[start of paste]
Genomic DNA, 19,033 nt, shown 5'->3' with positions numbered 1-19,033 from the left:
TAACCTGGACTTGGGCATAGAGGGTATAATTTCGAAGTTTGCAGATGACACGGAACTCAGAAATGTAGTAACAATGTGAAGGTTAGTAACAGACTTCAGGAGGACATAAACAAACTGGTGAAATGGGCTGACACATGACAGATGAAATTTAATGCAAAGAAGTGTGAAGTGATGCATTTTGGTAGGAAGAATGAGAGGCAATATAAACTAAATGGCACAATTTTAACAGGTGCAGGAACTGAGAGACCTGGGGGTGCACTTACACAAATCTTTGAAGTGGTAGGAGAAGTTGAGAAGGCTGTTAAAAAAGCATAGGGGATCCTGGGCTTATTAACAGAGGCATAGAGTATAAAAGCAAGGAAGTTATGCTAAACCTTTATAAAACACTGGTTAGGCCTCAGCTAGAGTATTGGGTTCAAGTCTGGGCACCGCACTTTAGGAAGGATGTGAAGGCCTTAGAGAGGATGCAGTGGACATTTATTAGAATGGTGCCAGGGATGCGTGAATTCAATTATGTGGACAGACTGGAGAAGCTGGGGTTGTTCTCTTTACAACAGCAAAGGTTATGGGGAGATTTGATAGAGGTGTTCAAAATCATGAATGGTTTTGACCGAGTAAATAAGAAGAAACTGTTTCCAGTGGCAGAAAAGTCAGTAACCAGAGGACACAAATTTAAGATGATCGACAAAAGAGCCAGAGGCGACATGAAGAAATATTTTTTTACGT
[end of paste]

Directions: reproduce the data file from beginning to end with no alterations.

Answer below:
Genomic DNA, 19,033 nt, shown 5'->3' with positions numbered 1-19,033 from the left:
TAACCTGGACTTGGGCATAGAGGGTATAATTTCGAAGTTTGCAGATGACACGGAACTCAGAAATGTAGTAACAATGTGAAGGTTAGTAACAGACTTCAGGAGGACATAAACAAACTGGTGAAATGGGCTGACACATGACAGATGAAATTTAATGCAAAGAAGTGTGAAGTGATGCATTTTGGTAGGAAGAATGAGAGGCAATATAAACTAAATGGCACAATTTTAACAGGTGCAGGAACTGAGAGACCTGGGGGTGCACTTACACAAATCTTTGAAGTGGTAGGAGAAGTTGAGAAGGCTGTTAAAAAAGCATAGGGGATCCTGGGCTTATTAACAGAGGCATAGAGTATAAAAGCAAGGAAGTTATGCTAAACCTTTATAAAACACTGGTTAGGCCTCAGCTAGAGTATTGGGTTCAAGTCTGGGCACCGCACTTTAGGAAGGATGTGAAGGCCTTAGAGAGGATGCAGTGGACATTTATTAGAATGGTGCCAGGGATGCGTGAATTCAATTATGTGGACAGACTGGAGAAGCTGGGGTTGTTCTCTTTACAACAGCAAAGGTTATGGGGAGATTTGATAGAGGTGTTCAAAATCATGAATGGTTTTGACCGAGTAAATAAGAAGAAACTGTTTCCAGTGGCAGAAAAGTCAGTAACCAGAGGACACAAATTTAAGATGATCGACAAAAGAGCCAGAGGCGACATGAAGAAATATTTTTTTACGT